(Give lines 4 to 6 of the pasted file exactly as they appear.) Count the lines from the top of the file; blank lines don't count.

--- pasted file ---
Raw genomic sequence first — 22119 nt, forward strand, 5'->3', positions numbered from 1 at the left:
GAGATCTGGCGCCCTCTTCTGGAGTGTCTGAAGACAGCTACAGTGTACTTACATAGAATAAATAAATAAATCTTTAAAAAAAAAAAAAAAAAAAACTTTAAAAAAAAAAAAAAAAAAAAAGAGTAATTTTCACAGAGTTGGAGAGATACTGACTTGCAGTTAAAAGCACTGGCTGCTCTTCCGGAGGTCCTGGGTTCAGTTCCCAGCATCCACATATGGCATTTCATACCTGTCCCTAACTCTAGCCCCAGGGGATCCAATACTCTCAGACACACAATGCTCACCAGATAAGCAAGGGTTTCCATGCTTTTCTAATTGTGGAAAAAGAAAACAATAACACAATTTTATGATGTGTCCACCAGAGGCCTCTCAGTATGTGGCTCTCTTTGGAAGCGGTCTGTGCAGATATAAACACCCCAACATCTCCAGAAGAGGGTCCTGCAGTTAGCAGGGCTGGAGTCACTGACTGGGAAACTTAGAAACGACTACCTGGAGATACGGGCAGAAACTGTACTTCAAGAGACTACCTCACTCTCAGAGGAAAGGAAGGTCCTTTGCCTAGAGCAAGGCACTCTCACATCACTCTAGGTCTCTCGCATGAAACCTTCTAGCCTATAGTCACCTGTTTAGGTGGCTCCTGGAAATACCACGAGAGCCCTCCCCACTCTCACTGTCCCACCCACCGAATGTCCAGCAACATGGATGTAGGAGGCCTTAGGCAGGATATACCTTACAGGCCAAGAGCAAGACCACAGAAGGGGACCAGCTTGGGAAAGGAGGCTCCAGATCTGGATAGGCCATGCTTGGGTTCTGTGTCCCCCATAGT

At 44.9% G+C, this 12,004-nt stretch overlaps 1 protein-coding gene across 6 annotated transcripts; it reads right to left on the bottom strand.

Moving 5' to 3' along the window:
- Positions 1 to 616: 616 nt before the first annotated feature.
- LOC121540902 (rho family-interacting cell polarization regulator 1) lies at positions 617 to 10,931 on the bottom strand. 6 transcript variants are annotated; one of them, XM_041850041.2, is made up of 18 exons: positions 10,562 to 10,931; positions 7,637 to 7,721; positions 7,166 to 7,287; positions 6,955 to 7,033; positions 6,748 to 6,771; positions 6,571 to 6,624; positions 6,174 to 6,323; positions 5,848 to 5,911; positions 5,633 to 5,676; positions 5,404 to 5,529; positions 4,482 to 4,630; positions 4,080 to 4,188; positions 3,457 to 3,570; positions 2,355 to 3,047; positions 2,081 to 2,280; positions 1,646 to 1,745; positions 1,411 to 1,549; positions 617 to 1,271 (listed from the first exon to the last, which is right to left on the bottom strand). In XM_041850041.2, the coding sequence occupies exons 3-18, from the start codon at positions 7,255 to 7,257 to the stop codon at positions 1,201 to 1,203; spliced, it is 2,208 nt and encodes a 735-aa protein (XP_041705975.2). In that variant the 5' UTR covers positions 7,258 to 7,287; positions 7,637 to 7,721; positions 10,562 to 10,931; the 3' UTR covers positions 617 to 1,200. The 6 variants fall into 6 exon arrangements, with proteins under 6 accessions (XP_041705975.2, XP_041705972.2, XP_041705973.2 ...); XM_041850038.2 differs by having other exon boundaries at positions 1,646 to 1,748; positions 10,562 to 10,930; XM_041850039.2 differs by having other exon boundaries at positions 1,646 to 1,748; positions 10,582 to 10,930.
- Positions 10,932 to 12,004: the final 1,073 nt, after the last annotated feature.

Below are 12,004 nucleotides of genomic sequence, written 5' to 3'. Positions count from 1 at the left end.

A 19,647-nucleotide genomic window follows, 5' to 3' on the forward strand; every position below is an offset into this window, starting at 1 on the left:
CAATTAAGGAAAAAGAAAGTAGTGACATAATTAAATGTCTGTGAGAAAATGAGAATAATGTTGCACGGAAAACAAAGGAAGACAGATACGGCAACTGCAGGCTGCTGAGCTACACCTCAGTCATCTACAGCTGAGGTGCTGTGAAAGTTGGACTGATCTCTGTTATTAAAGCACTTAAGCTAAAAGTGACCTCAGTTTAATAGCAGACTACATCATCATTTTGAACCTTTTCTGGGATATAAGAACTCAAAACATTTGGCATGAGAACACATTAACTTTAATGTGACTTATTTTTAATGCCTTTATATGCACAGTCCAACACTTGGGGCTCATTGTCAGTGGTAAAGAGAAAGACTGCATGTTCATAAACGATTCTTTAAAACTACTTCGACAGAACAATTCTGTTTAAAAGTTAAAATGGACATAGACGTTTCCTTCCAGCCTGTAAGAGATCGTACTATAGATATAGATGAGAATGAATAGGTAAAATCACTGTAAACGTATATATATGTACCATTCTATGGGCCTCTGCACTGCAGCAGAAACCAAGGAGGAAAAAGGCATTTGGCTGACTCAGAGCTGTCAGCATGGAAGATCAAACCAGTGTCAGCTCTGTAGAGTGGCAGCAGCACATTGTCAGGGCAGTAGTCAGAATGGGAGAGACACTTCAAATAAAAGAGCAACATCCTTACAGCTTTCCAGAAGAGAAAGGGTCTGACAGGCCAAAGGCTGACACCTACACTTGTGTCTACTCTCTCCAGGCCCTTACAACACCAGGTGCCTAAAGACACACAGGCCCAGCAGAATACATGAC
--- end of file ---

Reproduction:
Moving 5' to 3' along the window:
- Positions 1 to 616: 616 nt before the first annotated feature.
- LOC121540902 (rho family-interacting cell polarization regulator 1) lies at positions 617 to 10,931 on the bottom strand. 6 transcript variants are annotated; one of them, XM_041850041.2, is made up of 18 exons: positions 10,562 to 10,931; positions 7,637 to 7,721; positions 7,166 to 7,287; positions 6,955 to 7,033; positions 6,748 to 6,771; positions 6,571 to 6,624; positions 6,174 to 6,323; positions 5,848 to 5,911; positions 5,633 to 5,676; positions 5,404 to 5,529; positions 4,482 to 4,630; positions 4,080 to 4,188; positions 3,457 to 3,570; positions 2,355 to 3,047; positions 2,081 to 2,280; positions 1,646 to 1,745; positions 1,411 to 1,549; positions 617 to 1,271 (listed from the first exon to the last, which is right to left on the bottom strand). In XM_041850041.2, the coding sequence occupies exons 3-18, from the start codon at positions 7,255 to 7,257 to the stop codon at positions 1,201 to 1,203; spliced, it is 2,208 nt and encodes a 735-aa protein (XP_041705975.2). In that variant the 5' UTR covers positions 7,258 to 7,287; positions 7,637 to 7,721; positions 10,562 to 10,931; the 3' UTR covers positions 617 to 1,200. The 6 variants fall into 6 exon arrangements, with proteins under 6 accessions (XP_041705975.2, XP_041705972.2, XP_041705973.2 ...); XM_041850038.2 differs by having other exon boundaries at positions 1,646 to 1,748; positions 10,562 to 10,930; XM_041850039.2 differs by having other exon boundaries at positions 1,646 to 1,748; positions 10,582 to 10,930.